The best books on planet Earth

Robert M. Hazen Author Of The Story of Earth: The First 4.5 Billion Years, from Stardust to Living Planet
By Robert M. Hazen

The Books I Picked & Why

Principles of Geology

By Sir Charles Lyell

Principles of Geology

Why this book?

Lyell’s Principles, though published almost 190 years ago, is a masterful argument for the veracity of deep time. Drawing on his skills as a lawyer as much as his scientific perceptions, Lyell lays out the case for the power of gradual processes operating over vast expanses of time to change the face of our planet. His lucid, compelling case that “the present is key to the past” greatly influenced many subsequent discoveries, including Charles Darwin’s theory of evolution. And, happily, various editions are freely available in facsimile on the web.


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Understanding Earth

By John Grotzinger, Tom Jordan, Frank Press, Raymond Siever

Understanding Earth

Why this book?

At their very best, textbooks synthesize knowledge in new, informative ways. Understanding Earth is a classic, covering the basics of geology, geophysics, and environmental science with stylish prose, classy illustrations, and the insights of two great scientist educators (earlier editions were championed by Frank Press and Ray Siever, who began the franchise). It’s a whirlwind tour of modern science, from the microscopic view of rocks and minerals to the global sweep of plate tectonics.


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Life on a Young Planet: The First Three Billion Years of Evolution on Earth

By Andrew H. Knoll

Life on a Young Planet: The First Three Billion Years of Evolution on Earth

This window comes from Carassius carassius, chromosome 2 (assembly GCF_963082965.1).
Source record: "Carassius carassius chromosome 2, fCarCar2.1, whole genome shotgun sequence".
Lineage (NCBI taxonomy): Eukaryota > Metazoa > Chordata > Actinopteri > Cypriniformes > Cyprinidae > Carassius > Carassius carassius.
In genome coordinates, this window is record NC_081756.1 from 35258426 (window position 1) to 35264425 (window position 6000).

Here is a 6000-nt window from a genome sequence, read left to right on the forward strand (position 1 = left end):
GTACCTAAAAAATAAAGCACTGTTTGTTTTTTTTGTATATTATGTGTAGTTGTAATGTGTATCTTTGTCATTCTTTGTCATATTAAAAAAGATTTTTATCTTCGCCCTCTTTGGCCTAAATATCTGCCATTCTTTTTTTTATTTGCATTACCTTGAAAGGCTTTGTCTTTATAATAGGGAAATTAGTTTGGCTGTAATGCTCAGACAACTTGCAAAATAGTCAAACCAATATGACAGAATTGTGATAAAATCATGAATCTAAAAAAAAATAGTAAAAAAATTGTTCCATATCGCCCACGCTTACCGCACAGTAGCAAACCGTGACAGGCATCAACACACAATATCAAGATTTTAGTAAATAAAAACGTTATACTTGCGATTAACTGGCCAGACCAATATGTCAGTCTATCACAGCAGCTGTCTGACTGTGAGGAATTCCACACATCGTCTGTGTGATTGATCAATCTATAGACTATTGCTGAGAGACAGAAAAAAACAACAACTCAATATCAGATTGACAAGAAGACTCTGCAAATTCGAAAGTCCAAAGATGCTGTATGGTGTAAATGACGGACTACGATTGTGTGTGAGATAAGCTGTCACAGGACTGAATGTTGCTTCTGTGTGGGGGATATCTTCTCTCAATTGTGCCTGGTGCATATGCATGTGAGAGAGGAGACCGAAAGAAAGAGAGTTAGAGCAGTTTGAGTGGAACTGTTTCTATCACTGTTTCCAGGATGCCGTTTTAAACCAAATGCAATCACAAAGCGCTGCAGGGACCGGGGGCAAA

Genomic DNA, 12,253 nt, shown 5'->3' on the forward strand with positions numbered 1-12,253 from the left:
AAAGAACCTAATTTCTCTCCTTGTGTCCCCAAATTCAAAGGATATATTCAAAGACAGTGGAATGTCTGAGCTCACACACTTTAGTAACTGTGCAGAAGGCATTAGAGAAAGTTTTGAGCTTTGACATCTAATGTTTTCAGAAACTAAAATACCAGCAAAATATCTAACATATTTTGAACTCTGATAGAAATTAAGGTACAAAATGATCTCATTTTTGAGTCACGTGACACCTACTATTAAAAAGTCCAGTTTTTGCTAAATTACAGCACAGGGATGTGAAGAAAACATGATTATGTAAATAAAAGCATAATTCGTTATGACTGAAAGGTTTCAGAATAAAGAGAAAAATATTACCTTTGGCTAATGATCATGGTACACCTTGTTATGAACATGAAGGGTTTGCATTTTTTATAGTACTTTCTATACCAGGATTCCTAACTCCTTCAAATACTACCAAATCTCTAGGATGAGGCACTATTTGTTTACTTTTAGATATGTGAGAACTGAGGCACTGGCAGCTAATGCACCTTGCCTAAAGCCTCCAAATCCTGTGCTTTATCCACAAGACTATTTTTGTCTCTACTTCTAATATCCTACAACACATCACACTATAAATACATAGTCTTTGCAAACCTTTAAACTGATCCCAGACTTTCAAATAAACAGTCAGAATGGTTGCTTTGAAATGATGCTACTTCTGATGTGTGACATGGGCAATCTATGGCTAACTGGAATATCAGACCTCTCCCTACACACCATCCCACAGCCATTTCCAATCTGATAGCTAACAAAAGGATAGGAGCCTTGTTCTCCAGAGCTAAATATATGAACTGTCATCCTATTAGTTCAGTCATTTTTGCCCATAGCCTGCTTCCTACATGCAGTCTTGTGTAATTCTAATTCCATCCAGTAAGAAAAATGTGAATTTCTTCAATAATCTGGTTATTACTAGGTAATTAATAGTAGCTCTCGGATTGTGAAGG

Why this book?

Harvard geobiologist Andy Knoll vividly captures the dynamic field of Precambrian paleontology in this unique, zippy read. Personalities—both fossils and the people who study them—come alive as Knoll races across the eons. With episodes from life’s enigmatic origins, to scrappy contentious black smudges that might or might not be the remains of cells, to some of the most exquisite and revealing microfossils on Earth, Life on a Young Planet takes its readers on a unique journey.


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The Emerald Planet: How Plants Changed Earth's History

By David Beerling

The Emerald Planet: How Plants Changed Earth's History

Why this book?

All of us have a vision of what it means to be a vibrant, blue, and green “Earth-like planet,” but our home has fit that familiar description for only the past 400 million years or so—a mere 8 percent of its changeable history. Beerling’s revealing Emerald Planet tells the surprising tale of the rise of the terrestrial biosphere, as plants ever so gradually established their foothold on dry land and became a major geological force. Who would have thought that roots and leaves hold such drama, but our existence and survival are intimately tied to those transformative innovations.


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Annals of the Former World

By John McPhee

Annals of the Former World

Why this book?

New Yorker writer John McPhee captures the romance and drama of geology like no other writer. His Annals, written over two decades as he traveled the breadth of North America in the company of articulate, passionate geologists, is unique in the literature of science. OK, I admit that this is a bit of a cheat, as Annals collates 4 of McPhee’s earlier books, titles from 1981 to 1993, into a single massive tome. But what mastery! Savor every page.


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